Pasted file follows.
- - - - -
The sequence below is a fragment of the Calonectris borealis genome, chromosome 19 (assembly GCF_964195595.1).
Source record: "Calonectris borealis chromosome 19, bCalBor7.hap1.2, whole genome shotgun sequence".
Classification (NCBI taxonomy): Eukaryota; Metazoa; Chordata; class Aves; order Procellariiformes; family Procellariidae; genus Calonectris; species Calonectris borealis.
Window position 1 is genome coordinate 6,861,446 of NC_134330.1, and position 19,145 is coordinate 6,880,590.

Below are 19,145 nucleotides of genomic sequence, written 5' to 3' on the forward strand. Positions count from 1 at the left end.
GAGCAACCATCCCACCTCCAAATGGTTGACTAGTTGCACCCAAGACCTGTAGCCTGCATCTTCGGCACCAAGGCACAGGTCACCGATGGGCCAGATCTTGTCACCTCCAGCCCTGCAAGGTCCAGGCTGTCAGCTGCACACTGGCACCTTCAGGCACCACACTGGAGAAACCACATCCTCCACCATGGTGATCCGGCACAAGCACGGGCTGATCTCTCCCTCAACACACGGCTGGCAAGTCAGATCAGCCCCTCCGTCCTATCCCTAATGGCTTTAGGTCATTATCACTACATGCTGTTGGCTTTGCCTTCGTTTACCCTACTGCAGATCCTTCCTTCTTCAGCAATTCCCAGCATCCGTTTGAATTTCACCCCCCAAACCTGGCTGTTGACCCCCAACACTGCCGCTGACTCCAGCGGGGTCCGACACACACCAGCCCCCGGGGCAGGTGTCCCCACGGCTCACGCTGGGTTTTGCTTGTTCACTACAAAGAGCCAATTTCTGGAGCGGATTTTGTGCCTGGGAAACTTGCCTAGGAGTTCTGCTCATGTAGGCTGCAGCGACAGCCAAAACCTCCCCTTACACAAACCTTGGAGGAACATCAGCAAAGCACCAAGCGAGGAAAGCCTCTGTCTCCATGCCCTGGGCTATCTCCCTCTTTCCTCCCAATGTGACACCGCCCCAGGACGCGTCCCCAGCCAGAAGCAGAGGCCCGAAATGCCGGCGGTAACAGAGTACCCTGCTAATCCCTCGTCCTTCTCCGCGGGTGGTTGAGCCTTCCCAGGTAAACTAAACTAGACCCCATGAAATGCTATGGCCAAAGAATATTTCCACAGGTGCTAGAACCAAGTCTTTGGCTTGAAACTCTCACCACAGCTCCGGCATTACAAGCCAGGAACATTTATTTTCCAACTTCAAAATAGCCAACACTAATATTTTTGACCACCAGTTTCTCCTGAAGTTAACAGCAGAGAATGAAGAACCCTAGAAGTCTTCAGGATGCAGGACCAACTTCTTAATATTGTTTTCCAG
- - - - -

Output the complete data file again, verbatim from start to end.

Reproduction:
The sequence below is a fragment of the Calonectris borealis genome, chromosome 19 (assembly GCF_964195595.1).
Source record: "Calonectris borealis chromosome 19, bCalBor7.hap1.2, whole genome shotgun sequence".
Classification (NCBI taxonomy): Eukaryota; Metazoa; Chordata; class Aves; order Procellariiformes; family Procellariidae; genus Calonectris; species Calonectris borealis.
Window position 1 is genome coordinate 6,861,446 of NC_134330.1, and position 19,145 is coordinate 6,880,590.

Below are 19,145 nucleotides of genomic sequence, written 5' to 3' on the forward strand. Positions count from 1 at the left end.
GAGCAACCATCCCACCTCCAAATGGTTGACTAGTTGCACCCAAGACCTGTAGCCTGCATCTTCGGCACCAAGGCACAGGTCACCGATGGGCCAGATCTTGTCACCTCCAGCCCTGCAAGGTCCAGGCTGTCAGCTGCACACTGGCACCTTCAGGCACCACACTGGAGAAACCACATCCTCCACCATGGTGATCCGGCACAAGCACGGGCTGATCTCTCCCTCAACACACGGCTGGCAAGTCAGATCAGCCCCTCCGTCCTATCCCTAATGGCTTTAGGTCATTATCACTACATGCTGTTGGCTTTGCCTTCGTTTACCCTACTGCAGATCCTTCCTTCTTCAGCAATTCCCAGCATCCGTTTGAATTTCACCCCCCAAACCTGGCTGTTGACCCCCAACACTGCCGCTGACTCCAGCGGGGTCCGACACACACCAGCCCCCGGGGCAGGTGTCCCCACGGCTCACGCTGGGTTTTGCTTGTTCACTACAAAGAGCCAATTTCTGGAGCGGATTTTGTGCCTGGGAAACTTGCCTAGGAGTTCTGCTCATGTAGGCTGCAGCGACAGCCAAAACCTCCCCTTACACAAACCTTGGAGGAACATCAGCAAAGCACCAAGCGAGGAAAGCCTCTGTCTCCATGCCCTGGGCTATCTCCCTCTTTCCTCCCAATGTGACACCGCCCCAGGACGCGTCCCCAGCCAGAAGCAGAGGCCCGAAATGCCGGCGGTAACAGAGTACCCTGCTAATCCCTCGTCCTTCTCCGCGGGTGGTTGAGCCTTCCCAGGTAAACTAAACTAGACCCCATGAAATGCTATGGCCAAAGAATATTTCCACAGGTGCTAGAACCAAGTCTTTGGCTTGAAACTCTCACCACAGCTCCGGCATTACAAGCCAGGAACATTTATTTTCCAACTTCAAAATAGCCAACACTAATATTTTTGACCACCAGTTTCTCCTGAAGTTAACAGCAGAGAATGAAGAACCCTAGAAGTCTTCAGGATGCAGGACCAACTTCTTAATATTGTTTTCCAG